I have the impression that the point of extending the election until June is to prevent Franken from voting with the Dems on the healthcare bill.

    I dont buy the Coleman point of view that the nuances of individuals processing the absentee ballots constitutes what he says it does, unequal protection under the law. Rather, it is just that everyone is different, and the process is difficult, tense, and subject to vagaries of visual and preferences. In actual fact, no two people would reject the same pile of absentee ballots. That’s the key to the weakness of Coleman’s argument. I hope that the judges read my post or hear about it. I think this case is clear: No one looking at the absentee ballots COULD possibly do them exactly the same. And therefore, no two counties COULD possibly do them exactly the same. Its not that counties did not do them the same, its that PEOPLE, well meaning sometimes, not so well meaning other times, did not do them the same.

    There is NO process you could invent that would give Coleman the exactitude he ‘claims’ is his right as a citizen. LIFE IS NOT LIKE THAT.
    Since the people in the various counties are ON THEIR OWN to view the ballots, they will come to their own conclusions, one ballot at a time. So be it. I look forward to the party when Franken is finally the US Senator from Minnesota. On with the show. Let Coleman’s camp be prepared to be publicly humiliated, again, when the court again mocks his weak argument in public. The only thing better will be when Coleman finally has his day in court for his crimes for which he has been indicted already.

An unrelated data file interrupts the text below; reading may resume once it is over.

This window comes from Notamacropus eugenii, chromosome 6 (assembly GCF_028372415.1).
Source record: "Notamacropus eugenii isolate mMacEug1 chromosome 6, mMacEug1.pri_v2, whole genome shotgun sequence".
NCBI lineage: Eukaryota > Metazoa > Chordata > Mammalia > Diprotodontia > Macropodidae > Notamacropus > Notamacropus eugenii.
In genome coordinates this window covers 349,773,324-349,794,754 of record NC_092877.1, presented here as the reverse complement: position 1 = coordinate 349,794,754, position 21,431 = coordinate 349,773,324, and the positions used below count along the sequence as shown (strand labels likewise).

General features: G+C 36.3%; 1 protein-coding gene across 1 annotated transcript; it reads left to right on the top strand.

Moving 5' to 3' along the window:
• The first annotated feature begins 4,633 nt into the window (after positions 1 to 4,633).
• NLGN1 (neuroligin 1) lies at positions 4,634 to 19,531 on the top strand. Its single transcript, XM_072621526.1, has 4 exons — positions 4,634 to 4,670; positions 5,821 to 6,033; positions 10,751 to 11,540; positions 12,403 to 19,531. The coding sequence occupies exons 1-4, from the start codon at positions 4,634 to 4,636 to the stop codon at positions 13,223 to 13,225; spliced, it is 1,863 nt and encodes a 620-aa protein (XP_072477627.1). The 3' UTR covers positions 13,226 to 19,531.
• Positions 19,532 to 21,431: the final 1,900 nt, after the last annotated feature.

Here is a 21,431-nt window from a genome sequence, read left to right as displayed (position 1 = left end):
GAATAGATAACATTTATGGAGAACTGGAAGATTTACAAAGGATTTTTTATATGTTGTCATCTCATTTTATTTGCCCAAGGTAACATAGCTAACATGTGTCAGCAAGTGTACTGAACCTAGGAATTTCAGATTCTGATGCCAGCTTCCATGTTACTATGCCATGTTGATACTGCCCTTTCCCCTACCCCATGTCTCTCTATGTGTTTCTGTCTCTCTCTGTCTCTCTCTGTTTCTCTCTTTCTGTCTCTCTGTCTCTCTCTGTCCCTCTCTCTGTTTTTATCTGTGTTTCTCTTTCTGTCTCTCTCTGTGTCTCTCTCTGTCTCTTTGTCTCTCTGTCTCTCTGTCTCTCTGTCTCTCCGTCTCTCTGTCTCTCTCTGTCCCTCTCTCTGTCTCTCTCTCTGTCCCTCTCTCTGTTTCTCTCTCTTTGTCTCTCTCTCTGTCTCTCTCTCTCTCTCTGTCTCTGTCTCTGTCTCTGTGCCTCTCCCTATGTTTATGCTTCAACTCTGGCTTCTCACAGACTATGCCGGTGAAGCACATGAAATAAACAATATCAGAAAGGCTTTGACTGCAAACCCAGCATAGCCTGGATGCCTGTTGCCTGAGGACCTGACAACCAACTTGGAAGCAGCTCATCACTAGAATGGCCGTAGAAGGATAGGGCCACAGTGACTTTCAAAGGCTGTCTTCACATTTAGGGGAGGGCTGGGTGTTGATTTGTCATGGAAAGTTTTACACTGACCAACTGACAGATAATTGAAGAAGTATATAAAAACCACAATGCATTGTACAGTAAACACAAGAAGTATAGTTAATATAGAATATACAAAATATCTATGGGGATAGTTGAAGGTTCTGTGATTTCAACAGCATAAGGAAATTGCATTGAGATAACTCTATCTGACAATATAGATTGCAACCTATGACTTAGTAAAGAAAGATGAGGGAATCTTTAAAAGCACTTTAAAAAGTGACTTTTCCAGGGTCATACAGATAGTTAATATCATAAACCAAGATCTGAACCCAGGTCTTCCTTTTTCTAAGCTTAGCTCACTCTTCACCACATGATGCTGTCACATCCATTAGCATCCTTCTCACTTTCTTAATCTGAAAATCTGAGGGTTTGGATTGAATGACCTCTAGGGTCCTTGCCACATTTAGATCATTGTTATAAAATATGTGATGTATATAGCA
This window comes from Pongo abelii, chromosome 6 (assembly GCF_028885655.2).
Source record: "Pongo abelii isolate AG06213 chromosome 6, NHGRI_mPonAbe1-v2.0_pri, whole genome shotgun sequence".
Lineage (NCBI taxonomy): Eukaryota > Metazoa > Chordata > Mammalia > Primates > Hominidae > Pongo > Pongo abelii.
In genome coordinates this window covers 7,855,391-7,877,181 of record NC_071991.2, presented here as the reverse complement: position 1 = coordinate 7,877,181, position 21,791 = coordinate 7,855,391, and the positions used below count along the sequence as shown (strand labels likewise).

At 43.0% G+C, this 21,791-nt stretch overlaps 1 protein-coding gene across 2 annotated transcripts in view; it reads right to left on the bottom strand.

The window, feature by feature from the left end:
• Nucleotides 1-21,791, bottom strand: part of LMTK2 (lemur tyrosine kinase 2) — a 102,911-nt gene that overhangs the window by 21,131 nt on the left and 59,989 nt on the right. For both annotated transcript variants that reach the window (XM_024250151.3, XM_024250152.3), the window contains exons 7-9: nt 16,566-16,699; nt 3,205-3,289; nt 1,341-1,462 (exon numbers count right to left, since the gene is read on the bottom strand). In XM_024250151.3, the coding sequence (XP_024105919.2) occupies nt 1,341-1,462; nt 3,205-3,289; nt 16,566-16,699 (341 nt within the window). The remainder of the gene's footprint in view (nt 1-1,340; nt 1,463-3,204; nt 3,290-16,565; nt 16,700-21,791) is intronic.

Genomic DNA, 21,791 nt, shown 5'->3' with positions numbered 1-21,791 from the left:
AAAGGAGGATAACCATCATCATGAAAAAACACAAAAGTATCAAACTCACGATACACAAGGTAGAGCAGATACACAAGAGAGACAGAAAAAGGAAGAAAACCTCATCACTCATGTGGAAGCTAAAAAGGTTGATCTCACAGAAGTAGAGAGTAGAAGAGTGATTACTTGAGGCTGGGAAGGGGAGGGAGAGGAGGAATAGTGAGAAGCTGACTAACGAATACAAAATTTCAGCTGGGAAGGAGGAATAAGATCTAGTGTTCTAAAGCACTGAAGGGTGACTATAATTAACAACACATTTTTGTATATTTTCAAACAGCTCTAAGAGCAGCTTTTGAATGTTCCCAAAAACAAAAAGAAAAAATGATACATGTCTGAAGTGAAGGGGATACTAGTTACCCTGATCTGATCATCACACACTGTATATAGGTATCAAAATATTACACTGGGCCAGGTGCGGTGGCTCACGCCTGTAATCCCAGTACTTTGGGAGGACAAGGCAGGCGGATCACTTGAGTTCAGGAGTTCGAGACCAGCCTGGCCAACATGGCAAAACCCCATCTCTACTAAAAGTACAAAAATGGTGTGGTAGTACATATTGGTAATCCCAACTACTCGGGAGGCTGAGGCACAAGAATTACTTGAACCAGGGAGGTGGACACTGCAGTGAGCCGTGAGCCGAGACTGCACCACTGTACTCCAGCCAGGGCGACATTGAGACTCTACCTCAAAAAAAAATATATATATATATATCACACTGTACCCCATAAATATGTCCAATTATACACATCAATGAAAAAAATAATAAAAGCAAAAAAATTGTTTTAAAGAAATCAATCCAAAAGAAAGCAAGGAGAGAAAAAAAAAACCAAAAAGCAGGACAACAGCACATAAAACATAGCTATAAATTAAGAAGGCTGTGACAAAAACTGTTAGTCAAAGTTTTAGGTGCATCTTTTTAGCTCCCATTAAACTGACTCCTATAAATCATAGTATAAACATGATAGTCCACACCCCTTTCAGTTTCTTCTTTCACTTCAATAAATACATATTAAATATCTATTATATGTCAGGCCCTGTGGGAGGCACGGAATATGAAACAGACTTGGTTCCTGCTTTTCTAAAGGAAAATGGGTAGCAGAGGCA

3. Submitted by Bruce Becker on 04/24/2009 - 04:57 pm.

    correcting typo’s:

    I dont buy the Coleman point of view that the nuances of individuals processing the absentee ballots constitutes what he says it does, unequal protection under the law. Rather, it is just that everyone is different, and the process is difficult, tense, and subject to visual vagaries and personal preferences. In actual fact, no two people would reject the same pile of absentee ballots. That’s the key to the weakness of Coleman’s argument. I hope that the judges read my post or hear about it. I think this case is clear: No two people looking at the absentee ballots COULD possibly do them exactly the same. And therefore, no two counties COULD possibly do them exactly the same. Its not that counties did not do them the same, its that PEOPLE, well meaning sometimes, not so well meaning other times, did not do them the same.

    There is NO process you could invent that would give Coleman the exactitude he ‘claims’ is his right as a citizen. LIFE IS NOT LIKE THAT.
    Since the people in the various counties are ON THEIR OWN to view the ballots, they will come to their own conclusions, one ballot at a time. So be it. I look forward to the party when Franken is finally the US Senator from Minnesota. On with the show. Let Coleman’s camp be prepared to be publicly humiliated, again, when the court again mocks his weak argument in public. The only thing better will be when Coleman finally has his day in court for his crimes for which he has been indicted already.

  4. Submitted by Thomas Swift on 04/26/2009 - 01:34 pm.

    “I dont buy the Coleman point of view that the nuances of individuals processing the absentee ballots constitutes what he says it does, unequal protection under the law.”

    Nuance as put into practice by operatives of the Democrat party while processing absentee ballots:

    Mismatched signatures in Republican leaning districts; disqualified.

    Mismatched signatures in Democrat leaning districts; good as gold.

    All votes are equal; it’s just that in a Democrat controlled state, some votes are *more* equal than others.

  5. Submitted by Henk Tobias on 04/26/2009 - 09:10 pm.

    Jay no need to bother with this “fact” based stuff, wingnuts don’t need no stinkin’ facts, they’ve got their talking points and they are sticking with them no matter what. Right Tom?

  6. Submitted by Michael Jacobs on 04/27/2009 - 10:12 am.

    Yes, Mr. Swift, Justices Magnuson and Anderson are “operatives of the Democrat party.”

Leave a Reply